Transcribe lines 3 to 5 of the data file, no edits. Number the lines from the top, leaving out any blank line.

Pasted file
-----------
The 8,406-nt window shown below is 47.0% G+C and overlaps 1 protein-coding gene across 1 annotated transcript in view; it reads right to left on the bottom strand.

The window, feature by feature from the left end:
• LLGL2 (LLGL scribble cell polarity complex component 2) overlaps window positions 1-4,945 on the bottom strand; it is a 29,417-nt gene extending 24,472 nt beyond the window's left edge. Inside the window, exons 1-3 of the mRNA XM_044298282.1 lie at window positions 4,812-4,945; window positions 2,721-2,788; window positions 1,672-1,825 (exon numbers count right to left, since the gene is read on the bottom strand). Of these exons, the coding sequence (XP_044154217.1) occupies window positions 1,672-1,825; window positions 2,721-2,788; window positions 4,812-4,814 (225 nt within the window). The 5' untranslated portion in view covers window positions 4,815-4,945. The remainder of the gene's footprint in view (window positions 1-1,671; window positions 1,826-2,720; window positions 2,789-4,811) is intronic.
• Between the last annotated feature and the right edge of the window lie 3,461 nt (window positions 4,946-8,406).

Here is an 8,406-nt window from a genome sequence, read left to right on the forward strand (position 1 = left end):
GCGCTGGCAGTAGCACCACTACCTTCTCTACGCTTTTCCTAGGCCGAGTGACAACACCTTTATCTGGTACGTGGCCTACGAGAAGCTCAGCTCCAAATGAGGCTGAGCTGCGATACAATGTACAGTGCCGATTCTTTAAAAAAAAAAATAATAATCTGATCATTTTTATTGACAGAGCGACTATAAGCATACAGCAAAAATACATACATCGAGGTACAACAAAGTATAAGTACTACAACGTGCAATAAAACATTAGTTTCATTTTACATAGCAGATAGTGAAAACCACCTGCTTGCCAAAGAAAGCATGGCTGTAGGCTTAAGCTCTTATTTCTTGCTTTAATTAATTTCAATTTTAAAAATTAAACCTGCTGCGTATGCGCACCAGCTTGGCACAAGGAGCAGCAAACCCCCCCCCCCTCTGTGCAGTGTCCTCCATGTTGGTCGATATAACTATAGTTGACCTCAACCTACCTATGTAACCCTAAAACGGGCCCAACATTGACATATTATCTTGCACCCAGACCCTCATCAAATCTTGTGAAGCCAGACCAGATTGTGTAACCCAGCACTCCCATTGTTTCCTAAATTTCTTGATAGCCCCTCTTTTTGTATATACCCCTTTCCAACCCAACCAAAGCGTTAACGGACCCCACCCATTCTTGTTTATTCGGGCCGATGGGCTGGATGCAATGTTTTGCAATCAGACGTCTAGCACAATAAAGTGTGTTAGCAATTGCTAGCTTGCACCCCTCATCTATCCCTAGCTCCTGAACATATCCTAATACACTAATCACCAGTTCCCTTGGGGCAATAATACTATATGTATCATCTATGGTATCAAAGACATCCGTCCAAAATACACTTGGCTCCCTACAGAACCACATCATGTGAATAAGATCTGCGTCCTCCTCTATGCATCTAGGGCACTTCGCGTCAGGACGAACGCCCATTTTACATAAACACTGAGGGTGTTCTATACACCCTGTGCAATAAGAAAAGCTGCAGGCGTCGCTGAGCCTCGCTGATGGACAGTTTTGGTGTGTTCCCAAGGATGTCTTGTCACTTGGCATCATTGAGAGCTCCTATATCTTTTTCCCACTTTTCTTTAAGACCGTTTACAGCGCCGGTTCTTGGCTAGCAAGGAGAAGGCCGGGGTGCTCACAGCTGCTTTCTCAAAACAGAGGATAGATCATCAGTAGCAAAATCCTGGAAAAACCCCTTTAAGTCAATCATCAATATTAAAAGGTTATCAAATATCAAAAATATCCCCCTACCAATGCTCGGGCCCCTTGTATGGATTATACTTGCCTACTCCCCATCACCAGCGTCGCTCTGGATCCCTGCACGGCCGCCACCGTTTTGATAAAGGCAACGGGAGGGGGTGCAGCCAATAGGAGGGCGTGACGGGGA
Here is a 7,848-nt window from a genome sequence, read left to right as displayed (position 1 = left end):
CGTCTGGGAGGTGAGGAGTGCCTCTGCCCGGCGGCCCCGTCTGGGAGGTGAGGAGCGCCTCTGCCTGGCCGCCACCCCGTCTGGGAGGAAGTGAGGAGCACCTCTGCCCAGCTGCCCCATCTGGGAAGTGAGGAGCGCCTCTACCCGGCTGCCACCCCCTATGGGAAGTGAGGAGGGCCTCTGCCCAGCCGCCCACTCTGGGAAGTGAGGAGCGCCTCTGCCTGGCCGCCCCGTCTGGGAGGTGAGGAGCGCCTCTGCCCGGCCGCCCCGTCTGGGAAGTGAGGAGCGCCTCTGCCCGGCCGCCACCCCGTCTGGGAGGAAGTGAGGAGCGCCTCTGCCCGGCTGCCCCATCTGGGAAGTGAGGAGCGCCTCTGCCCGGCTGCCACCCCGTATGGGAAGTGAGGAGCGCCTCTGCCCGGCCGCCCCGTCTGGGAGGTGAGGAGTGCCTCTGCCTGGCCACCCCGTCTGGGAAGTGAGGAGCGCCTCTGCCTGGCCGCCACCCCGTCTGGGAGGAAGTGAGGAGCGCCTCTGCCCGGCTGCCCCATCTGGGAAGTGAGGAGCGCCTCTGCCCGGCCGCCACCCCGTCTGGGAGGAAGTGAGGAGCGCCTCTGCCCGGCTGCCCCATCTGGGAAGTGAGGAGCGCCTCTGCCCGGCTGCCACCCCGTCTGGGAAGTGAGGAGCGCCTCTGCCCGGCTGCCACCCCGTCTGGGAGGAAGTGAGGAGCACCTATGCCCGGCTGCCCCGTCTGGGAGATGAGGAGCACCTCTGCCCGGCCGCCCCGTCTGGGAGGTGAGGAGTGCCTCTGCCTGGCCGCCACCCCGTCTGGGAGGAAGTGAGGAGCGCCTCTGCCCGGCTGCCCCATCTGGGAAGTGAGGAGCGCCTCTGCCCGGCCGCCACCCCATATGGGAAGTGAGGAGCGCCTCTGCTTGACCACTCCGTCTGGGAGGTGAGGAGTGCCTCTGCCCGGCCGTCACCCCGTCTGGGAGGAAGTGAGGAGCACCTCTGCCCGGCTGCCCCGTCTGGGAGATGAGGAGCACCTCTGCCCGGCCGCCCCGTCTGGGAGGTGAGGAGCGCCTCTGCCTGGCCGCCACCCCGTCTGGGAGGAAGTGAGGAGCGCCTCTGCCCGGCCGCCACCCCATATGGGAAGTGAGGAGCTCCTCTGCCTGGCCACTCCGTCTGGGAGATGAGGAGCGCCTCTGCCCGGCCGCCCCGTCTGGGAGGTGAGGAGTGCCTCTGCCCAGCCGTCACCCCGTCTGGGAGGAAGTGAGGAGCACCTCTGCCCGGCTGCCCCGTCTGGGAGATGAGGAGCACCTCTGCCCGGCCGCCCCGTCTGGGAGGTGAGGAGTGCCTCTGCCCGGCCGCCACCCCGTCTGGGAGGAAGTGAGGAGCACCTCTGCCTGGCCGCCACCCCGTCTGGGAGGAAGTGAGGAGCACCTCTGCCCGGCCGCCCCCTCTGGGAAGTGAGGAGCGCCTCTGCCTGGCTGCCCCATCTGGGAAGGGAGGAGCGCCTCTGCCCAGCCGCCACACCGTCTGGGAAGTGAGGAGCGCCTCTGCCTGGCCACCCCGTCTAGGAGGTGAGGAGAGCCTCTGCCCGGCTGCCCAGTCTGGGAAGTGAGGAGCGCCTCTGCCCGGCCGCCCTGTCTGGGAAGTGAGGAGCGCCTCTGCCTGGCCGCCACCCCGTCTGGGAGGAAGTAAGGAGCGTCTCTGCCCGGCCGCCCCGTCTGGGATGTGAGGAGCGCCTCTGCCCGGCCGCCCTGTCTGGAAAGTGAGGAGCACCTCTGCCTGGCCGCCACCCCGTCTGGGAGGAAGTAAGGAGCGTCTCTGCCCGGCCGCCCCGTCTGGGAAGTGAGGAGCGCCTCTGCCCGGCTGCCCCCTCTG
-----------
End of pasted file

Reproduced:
• LLGL2 (LLGL scribble cell polarity complex component 2) overlaps window positions 1-4,945 on the bottom strand; it is a 29,417-nt gene extending 24,472 nt beyond the window's left edge. Inside the window, exons 1-3 of the mRNA XM_044298282.1 lie at window positions 4,812-4,945; window positions 2,721-2,788; window positions 1,672-1,825 (exon numbers count right to left, since the gene is read on the bottom strand). Of these exons, the coding sequence (XP_044154217.1) occupies window positions 1,672-1,825; window positions 2,721-2,788; window positions 4,812-4,814 (225 nt within the window). The 5' untranslated portion in view covers window positions 4,815-4,945. The remainder of the gene's footprint in view (window positions 1-1,671; window positions 1,826-2,720; window positions 2,789-4,811) is intronic.
• Between the last annotated feature and the right edge of the window lie 3,461 nt (window positions 4,946-8,406).

Here is an 8,406-nt window from a genome sequence, read left to right on the forward strand (position 1 = left end):